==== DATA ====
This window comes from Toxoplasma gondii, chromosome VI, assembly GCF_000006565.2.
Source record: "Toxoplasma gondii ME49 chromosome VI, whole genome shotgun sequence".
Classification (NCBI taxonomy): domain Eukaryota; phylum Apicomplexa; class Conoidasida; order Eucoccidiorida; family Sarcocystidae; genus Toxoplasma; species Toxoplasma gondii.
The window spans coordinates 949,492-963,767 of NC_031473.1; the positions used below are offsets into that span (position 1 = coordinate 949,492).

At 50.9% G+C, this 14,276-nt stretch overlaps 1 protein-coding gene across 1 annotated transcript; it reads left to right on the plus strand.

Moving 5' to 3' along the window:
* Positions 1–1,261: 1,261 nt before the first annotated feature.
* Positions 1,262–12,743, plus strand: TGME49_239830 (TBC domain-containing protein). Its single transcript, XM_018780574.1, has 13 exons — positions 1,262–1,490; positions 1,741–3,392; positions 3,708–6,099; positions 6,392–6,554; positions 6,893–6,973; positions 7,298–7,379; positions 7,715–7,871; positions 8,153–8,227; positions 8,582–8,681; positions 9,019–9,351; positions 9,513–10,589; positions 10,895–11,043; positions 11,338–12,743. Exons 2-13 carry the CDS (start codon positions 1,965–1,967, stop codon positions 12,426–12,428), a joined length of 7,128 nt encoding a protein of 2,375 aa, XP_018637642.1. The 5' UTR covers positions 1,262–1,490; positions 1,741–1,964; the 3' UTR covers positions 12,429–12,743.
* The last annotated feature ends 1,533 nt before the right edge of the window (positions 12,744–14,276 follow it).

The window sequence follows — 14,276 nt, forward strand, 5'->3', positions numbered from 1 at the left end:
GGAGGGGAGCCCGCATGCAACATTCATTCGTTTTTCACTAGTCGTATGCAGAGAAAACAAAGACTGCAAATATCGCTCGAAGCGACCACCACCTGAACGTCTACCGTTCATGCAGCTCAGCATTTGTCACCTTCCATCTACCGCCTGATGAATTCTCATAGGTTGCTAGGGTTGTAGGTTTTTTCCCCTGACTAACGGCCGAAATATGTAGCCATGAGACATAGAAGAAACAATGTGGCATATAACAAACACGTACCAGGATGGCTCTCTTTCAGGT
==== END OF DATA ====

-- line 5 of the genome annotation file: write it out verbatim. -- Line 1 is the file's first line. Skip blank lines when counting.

At 50.9% G+C, this 14,276-nt stretch overlaps 1 protein-coding gene across 1 annotated transcript; it reads left to right on the plus strand.